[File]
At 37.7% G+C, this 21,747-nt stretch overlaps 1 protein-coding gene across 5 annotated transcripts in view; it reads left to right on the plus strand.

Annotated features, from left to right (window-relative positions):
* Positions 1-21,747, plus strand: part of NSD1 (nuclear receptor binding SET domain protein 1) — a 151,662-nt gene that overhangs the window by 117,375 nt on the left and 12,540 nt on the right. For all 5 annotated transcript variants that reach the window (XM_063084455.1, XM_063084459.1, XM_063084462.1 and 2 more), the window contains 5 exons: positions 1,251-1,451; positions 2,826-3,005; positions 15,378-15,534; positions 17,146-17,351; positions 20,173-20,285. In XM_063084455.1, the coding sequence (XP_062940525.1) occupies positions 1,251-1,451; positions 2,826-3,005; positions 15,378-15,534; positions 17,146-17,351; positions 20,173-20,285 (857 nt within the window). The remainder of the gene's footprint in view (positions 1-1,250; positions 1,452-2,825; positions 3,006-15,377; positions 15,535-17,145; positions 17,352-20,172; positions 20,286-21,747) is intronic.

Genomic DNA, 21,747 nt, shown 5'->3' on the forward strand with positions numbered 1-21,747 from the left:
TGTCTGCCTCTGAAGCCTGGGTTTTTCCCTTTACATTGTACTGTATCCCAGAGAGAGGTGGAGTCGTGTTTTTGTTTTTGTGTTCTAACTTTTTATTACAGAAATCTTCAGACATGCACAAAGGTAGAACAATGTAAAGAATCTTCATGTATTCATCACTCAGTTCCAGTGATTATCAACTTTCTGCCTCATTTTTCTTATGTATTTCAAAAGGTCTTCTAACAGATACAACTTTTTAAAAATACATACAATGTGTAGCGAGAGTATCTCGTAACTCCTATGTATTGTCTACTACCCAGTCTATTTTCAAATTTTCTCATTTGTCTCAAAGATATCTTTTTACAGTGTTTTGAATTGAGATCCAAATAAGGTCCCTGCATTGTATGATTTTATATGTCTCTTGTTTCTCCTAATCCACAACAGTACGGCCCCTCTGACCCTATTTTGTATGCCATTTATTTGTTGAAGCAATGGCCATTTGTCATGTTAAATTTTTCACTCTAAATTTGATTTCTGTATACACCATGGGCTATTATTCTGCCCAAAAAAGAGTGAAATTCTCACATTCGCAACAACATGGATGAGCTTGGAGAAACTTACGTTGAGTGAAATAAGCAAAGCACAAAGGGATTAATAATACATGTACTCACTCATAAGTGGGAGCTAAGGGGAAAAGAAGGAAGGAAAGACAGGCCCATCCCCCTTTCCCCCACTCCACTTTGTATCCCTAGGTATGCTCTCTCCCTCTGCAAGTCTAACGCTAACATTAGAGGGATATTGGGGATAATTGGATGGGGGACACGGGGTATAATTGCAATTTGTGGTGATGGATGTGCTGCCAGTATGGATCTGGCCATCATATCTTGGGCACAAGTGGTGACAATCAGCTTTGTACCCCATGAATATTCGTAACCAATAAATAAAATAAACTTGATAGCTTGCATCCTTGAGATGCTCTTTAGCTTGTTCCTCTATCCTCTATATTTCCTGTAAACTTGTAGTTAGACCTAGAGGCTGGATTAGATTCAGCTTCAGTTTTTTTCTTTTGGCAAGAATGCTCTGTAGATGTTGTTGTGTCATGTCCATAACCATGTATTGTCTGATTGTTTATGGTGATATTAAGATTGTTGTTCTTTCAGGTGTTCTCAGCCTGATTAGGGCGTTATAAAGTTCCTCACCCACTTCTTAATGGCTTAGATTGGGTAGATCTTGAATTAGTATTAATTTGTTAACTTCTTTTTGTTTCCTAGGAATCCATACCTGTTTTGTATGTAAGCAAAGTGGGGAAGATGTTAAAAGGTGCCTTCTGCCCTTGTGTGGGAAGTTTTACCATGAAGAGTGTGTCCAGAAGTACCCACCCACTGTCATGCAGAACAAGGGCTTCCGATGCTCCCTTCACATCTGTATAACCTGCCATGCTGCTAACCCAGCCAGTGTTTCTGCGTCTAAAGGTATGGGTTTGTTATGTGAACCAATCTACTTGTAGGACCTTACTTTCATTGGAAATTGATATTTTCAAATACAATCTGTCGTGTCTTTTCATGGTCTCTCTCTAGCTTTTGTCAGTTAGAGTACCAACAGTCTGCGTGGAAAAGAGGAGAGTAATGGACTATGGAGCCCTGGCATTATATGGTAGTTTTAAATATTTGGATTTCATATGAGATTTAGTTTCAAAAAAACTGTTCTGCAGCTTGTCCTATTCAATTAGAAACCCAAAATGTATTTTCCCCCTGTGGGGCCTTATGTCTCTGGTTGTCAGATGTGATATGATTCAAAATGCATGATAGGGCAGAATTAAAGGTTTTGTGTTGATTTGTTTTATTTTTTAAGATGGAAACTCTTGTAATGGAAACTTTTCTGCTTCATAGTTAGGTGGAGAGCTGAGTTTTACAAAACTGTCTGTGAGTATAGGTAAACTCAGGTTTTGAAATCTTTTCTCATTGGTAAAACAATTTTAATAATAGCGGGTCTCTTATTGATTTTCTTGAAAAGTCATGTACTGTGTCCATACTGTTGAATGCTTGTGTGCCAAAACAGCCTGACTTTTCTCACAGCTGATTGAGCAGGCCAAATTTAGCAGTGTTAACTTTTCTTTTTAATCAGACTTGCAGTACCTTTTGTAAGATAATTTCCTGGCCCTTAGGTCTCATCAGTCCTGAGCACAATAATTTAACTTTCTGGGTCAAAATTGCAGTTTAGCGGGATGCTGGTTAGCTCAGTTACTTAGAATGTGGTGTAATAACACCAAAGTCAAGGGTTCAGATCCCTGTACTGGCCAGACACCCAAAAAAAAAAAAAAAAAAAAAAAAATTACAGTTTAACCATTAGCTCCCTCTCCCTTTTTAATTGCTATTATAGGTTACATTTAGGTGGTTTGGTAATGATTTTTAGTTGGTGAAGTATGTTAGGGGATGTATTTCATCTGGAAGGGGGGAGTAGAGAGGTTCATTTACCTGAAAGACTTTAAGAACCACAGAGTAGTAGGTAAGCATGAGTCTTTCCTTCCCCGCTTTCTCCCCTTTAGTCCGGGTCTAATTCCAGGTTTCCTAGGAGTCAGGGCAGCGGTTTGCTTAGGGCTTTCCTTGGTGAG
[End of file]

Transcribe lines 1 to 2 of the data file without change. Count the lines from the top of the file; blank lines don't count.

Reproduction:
At 37.7% G+C, this 21,747-nt stretch overlaps 1 protein-coding gene across 5 annotated transcripts in view; it reads left to right on the plus strand.

Annotated features, from left to right (window-relative positions):